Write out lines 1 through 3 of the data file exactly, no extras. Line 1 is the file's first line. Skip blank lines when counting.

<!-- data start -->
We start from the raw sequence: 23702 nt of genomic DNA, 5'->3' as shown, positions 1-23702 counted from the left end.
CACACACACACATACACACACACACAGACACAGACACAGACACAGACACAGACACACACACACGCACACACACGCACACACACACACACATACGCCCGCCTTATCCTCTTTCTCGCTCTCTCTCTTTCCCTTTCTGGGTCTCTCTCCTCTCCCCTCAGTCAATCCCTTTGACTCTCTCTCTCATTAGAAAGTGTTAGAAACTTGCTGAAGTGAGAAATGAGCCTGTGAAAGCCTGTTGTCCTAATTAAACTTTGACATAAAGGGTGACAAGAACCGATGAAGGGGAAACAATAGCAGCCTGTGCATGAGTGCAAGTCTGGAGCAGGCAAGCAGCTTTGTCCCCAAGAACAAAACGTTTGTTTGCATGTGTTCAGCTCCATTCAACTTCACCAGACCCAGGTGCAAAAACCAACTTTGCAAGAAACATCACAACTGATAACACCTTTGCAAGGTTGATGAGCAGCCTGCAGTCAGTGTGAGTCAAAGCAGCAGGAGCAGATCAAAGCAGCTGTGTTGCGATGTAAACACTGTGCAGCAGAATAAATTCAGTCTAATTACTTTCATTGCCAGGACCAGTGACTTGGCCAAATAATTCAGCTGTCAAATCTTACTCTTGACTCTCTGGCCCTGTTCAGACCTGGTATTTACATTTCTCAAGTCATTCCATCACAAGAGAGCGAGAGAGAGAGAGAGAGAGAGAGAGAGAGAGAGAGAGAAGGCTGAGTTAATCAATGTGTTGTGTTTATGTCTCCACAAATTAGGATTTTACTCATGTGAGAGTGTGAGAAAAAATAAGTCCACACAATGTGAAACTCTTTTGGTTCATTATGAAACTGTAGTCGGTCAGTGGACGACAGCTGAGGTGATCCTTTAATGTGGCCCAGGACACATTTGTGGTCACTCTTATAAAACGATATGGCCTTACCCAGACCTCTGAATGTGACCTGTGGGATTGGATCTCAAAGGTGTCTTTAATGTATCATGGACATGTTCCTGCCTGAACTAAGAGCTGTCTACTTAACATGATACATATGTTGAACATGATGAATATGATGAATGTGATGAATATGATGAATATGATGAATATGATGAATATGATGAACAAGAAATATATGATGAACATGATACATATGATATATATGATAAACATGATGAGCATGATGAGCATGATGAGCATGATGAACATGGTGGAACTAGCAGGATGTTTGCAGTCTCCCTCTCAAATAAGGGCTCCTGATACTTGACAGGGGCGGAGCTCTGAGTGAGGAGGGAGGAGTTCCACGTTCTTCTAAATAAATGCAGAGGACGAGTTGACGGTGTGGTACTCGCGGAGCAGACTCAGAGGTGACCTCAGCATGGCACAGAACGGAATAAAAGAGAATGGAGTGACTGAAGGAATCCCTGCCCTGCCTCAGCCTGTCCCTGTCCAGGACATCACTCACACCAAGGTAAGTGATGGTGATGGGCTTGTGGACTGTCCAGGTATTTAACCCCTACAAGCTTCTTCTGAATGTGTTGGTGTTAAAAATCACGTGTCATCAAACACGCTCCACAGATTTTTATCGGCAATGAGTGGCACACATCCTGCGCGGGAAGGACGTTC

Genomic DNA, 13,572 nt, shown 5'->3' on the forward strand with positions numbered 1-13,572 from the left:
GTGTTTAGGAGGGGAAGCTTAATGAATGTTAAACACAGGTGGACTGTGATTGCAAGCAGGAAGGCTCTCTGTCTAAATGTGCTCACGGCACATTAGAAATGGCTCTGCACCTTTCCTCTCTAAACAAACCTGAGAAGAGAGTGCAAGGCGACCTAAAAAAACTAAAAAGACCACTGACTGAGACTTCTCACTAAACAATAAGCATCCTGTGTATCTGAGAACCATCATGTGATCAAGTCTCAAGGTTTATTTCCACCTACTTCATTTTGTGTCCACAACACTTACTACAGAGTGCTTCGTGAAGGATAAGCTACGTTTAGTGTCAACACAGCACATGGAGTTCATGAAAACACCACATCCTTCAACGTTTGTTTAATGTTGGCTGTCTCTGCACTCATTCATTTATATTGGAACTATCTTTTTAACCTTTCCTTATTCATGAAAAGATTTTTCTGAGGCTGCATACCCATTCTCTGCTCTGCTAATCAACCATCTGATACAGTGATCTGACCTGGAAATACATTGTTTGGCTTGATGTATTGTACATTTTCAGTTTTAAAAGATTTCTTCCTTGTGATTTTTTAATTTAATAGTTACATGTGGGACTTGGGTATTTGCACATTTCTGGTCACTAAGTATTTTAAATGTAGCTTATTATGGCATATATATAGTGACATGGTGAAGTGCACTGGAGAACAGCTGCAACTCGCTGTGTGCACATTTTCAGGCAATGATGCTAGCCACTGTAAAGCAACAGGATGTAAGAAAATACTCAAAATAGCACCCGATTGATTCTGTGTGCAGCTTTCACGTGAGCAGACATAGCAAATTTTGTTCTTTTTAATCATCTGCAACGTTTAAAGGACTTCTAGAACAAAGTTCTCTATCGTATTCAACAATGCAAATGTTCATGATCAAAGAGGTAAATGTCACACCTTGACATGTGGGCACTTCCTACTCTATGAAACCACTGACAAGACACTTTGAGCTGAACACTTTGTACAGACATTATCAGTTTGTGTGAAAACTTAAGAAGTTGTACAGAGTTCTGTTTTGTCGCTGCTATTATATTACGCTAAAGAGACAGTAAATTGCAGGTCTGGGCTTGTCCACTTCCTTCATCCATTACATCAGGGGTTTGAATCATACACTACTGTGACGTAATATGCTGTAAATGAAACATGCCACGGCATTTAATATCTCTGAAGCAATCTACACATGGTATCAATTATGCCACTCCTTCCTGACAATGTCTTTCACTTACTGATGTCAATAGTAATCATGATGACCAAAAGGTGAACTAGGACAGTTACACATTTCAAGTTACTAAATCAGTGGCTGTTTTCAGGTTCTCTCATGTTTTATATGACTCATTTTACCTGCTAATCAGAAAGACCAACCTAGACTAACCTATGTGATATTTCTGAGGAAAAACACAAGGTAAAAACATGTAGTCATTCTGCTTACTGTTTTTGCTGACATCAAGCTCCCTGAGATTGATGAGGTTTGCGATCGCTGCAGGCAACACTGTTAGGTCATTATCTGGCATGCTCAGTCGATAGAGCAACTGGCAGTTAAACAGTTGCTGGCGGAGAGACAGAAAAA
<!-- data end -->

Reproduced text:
We start from the raw sequence: 23702 nt of genomic DNA, 5'->3' as shown, positions 1-23702 counted from the left end.
CACACACACACATACACACACACACAGACACAGACACAGACACAGACACAGACACACACACACGCACACACACGCACACACACACACACATACGCCCGCCTTATCCTCTTTCTCGCTCTCTCTCTTTCCCTTTCTGGGTCTCTCTCCTCTCCCCTCAGTCAATCCCTTTGACTCTCTCTCTCATTAGAAAGTGTTAGAAACTTGCTGAAGTGAGAAATGAGCCTGTGAAAGCCTGTTGTCCTAATTAAACTTTGACATAAAGGGTGACAAGAACCGATGAAGGGGAAACAATAGCAGCCTGTGCATGAGTGCAAGTCTGGAGCAGGCAAGCAGCTTTGTCCCCAAGAACAAAACGTTTGTTTGCATGTGTTCAGCTCCATTCAACTTCACCAGACCCAGGTGCAAAAACCAACTTTGCAAGAAACATCACAACTGATAACACCTTTGCAAGGTTGATGAGCAGCCTGCAGTCAGTGTGAGTCAAAGCAGCAGGAGCAGATCAAAGCAGCTGTGTTGCGATGTAAACACTGTGCAGCAGAATAAATTCAGTCTAATTACTTTCATTGCCAGGACCAGTGACTTGGCCAAATAATTCAGCTGTCAAATCTTACTCTTGACTCTCTGGCCCTGTTCAGACCTGGTATTTACATTTCTCAAGTCATTCCATCACAAGAGAGCGAGAGAGAGAGAGAGAGAGAGAGAGAGAGAGAGAGAGAAGGCTGAGTTAATCAATGTGTTGTGTTTATGTCTCCACAAATTAGGATTTTACTCATGTGAGAGTGTGAGAAAAAATAAGTCCACACAATGTGAAACTCTTTTGGTTCATTATGAAACTGTAGTCGGTCAGTGGACGACAGCTGAGGTGATCCTTTAATGTGGCCCAGGACACATTTGTGGTCACTCTTATAAAACGATATGGCCTTACCCAGACCTCTGAATGTGACCTGTGGGATTGGATCTCAAAGGTGTCTTTAATGTATCATGGACATGTTCCTGCCTGAACTAAGAGCTGTCTACTTAACATGATACATATGTTGAACATGATGAATATGATGAATGTGATGAATATGATGAATATGATGAATATGATGAATATGATGAACAAGAAATATATGATGAACATGATACATATGATATATATGATAAACATGATGAGCATGATGAGCATGATGAGCATGATGAACATGGTGGAACTAGCAGGATGTTTGCAGTCTCCCTCTCAAATAAGGGCTCCTGATACTTGACAGGGGCGGAGCTCTGAGTGAGGAGGGAGGAGTTCCACGTTCTTCTAAATAAATGCAGAGGACGAGTTGACGGTGTGGTACTCGCGGAGCAGACTCAGAGGTGACCTCAGCATGGCACAGAACGGAATAAAAGAGAATGGAGTGACTGAAGGAATCCCTGCCCTGCCTCAGCCTGTCCCTGTCCAGGACATCACTCACACCAAGGTAAGTGATGGTGATGGGCTTGTGGACTGTCCAGGTATTTAACCCCTACAAGCTTCTTCTGAATGTGTTGGTGTTAAAAATCACGTGTCATCAAACACGCTCCACAGATTTTTATCGGCAATGAGTGGCACACATCCTGCGCGGGAAGGACGTTC

Genomic DNA, 13,572 nt, shown 5'->3' on the forward strand with positions numbered 1-13,572 from the left: